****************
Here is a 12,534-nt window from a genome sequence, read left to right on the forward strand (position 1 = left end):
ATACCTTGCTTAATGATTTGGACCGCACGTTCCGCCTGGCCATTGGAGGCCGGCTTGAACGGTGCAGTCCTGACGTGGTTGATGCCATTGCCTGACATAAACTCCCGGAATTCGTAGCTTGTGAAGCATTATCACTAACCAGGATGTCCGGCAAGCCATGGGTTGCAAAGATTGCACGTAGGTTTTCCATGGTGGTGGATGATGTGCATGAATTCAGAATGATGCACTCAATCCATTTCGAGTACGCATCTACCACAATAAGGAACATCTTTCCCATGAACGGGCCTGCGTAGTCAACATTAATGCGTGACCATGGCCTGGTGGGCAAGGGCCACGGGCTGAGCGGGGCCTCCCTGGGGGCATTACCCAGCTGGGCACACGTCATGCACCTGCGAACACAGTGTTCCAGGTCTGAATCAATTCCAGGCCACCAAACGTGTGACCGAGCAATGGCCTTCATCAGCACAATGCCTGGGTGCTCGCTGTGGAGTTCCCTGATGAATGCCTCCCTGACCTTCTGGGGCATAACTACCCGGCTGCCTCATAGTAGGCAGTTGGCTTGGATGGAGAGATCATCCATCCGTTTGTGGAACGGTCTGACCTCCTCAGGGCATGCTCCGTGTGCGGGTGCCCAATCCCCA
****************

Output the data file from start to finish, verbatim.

Here is a 12,534-nt window from a genome sequence, read left to right on the forward strand (position 1 = left end):
ATACCTTGCTTAATGATTTGGACCGCACGTTCCGCCTGGCCATTGGAGGCCGGCTTGAACGGTGCAGTCCTGACGTGGTTGATGCCATTGCCTGACATAAACTCCCGGAATTCGTAGCTTGTGAAGCATTATCACTAACCAGGATGTCCGGCAAGCCATGGGTTGCAAAGATTGCACGTAGGTTTTCCATGGTGGTGGATGATGTGCATGAATTCAGAATGATGCACTCAATCCATTTCGAGTACGCATCTACCACAATAAGGAACATCTTTCCCATGAACGGGCCTGCGTAGTCAACATTAATGCGTGACCATGGCCTGGTGGGCAAGGGCCACGGGCTGAGCGGGGCCTCCCTGGGGGCATTACCCAGCTGGGCACACGTCATGCACCTGCGAACACAGTGTTCCAGGTCTGAATCAATTCCAGGCCACCAAACGTGTGACCGAGCAATGGCCTTCATCAGCACAATGCCTGGGTGCTCGCTGTGGAGTTCCCTGATGAATGCCTCCCTGACCTTCTGGGGCATAACTACCCGGCTGCCTCATAGTAGGCAGTTGGCTTGGATGGAGAGATCATCCATCCGTTTGTGGAACGGTCTGACCTCCTCAGGGCATGCTCCGTGTGCGGGTGCCCAATCCCCA